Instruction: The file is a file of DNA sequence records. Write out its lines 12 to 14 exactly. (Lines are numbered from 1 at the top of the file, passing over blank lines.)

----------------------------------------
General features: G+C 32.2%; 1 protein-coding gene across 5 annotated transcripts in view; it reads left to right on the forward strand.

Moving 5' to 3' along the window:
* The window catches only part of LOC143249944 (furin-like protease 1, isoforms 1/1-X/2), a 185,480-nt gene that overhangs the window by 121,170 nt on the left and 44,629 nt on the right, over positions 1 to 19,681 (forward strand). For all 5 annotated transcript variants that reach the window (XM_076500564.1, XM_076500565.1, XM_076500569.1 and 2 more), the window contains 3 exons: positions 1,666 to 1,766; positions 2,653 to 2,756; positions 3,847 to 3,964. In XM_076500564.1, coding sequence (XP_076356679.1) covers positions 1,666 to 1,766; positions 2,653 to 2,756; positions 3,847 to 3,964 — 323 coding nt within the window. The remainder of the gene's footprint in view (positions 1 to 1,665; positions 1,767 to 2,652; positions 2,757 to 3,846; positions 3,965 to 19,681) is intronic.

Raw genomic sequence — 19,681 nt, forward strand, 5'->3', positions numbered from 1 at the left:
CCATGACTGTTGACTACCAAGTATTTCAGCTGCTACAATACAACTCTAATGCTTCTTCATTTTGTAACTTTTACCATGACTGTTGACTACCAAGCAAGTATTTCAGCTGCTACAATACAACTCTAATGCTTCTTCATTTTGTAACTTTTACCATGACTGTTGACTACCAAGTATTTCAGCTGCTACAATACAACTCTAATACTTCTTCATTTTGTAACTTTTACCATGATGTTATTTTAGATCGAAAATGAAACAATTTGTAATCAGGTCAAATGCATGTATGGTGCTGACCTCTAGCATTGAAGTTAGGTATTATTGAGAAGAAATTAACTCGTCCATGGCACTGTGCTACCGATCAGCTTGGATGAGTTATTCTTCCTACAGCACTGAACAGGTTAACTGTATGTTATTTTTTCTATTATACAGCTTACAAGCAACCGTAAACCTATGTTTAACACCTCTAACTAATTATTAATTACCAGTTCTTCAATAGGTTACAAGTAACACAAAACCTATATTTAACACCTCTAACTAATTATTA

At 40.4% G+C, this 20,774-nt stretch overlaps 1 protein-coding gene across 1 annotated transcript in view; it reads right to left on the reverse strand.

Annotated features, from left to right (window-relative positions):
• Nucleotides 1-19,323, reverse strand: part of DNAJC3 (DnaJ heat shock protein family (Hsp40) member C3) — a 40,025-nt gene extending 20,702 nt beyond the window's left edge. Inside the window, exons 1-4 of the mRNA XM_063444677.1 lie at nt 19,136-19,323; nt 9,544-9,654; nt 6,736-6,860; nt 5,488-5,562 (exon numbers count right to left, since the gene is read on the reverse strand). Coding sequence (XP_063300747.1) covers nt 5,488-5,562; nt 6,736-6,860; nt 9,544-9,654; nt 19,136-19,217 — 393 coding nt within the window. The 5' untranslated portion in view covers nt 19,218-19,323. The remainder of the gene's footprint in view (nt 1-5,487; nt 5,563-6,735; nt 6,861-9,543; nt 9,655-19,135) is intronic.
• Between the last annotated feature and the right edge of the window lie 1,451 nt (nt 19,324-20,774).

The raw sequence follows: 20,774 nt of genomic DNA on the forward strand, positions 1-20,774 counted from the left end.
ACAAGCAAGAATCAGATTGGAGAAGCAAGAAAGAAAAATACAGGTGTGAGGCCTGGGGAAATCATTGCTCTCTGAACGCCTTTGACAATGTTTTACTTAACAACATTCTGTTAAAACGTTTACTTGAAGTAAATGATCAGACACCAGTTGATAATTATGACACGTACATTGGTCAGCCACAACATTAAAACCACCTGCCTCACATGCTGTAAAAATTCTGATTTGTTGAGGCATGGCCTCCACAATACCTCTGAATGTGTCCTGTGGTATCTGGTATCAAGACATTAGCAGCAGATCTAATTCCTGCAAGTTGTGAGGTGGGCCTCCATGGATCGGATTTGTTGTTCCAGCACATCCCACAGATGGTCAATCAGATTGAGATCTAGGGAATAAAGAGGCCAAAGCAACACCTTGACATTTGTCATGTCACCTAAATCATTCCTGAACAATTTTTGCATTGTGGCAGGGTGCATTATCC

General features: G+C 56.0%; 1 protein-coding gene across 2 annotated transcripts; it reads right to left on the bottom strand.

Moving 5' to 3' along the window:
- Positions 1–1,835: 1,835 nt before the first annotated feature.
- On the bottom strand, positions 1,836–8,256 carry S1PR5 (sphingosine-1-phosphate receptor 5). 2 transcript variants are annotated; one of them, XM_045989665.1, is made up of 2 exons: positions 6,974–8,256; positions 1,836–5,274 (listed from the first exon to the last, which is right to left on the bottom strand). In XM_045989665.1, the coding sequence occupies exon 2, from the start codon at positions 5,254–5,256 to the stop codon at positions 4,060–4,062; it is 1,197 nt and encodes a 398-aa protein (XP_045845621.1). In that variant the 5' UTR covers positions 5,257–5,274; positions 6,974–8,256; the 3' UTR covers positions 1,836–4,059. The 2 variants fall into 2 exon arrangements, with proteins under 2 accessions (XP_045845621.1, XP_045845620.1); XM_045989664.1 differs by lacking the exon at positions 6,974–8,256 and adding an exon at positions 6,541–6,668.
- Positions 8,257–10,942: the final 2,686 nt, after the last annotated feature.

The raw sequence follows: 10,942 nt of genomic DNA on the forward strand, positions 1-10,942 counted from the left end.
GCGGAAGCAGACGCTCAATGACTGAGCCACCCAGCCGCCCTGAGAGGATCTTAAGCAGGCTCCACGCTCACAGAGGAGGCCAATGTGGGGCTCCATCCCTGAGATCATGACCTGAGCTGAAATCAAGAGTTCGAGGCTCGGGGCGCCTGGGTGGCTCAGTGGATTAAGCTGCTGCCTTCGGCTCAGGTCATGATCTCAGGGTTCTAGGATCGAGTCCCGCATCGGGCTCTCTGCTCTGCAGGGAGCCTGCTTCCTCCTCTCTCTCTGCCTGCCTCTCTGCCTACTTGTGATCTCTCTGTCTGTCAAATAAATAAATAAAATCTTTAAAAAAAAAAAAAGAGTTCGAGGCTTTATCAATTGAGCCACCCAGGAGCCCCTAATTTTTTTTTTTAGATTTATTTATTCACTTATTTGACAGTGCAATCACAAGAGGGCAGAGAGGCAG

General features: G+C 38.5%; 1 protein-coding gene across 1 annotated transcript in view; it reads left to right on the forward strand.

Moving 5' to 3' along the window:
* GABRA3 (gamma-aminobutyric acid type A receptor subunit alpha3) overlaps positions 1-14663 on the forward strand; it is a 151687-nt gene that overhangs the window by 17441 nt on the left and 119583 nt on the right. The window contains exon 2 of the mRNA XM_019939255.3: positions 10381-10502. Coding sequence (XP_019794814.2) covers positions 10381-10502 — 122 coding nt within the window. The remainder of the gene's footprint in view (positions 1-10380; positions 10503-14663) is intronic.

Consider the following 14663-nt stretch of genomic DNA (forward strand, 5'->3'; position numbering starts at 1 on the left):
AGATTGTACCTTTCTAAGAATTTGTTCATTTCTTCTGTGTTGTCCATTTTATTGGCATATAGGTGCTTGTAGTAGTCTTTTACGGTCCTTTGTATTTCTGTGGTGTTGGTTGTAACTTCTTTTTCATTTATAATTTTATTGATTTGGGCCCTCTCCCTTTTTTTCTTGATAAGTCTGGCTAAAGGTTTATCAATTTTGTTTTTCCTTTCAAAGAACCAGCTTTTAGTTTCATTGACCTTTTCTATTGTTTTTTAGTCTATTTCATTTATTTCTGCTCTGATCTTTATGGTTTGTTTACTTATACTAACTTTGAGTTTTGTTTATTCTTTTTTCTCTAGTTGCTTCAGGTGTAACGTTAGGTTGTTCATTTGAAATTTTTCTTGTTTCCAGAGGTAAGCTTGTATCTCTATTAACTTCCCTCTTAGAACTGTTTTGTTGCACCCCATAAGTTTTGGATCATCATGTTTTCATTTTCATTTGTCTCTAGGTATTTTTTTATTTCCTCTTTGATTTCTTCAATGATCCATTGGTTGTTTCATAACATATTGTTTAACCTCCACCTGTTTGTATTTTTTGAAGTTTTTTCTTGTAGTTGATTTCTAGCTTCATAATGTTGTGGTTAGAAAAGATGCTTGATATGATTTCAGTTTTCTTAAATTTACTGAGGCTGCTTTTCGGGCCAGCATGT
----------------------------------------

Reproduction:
General features: G+C 56.0%; 1 protein-coding gene across 2 annotated transcripts; it reads right to left on the bottom strand.

Moving 5' to 3' along the window:
- Positions 1–1,835: 1,835 nt before the first annotated feature.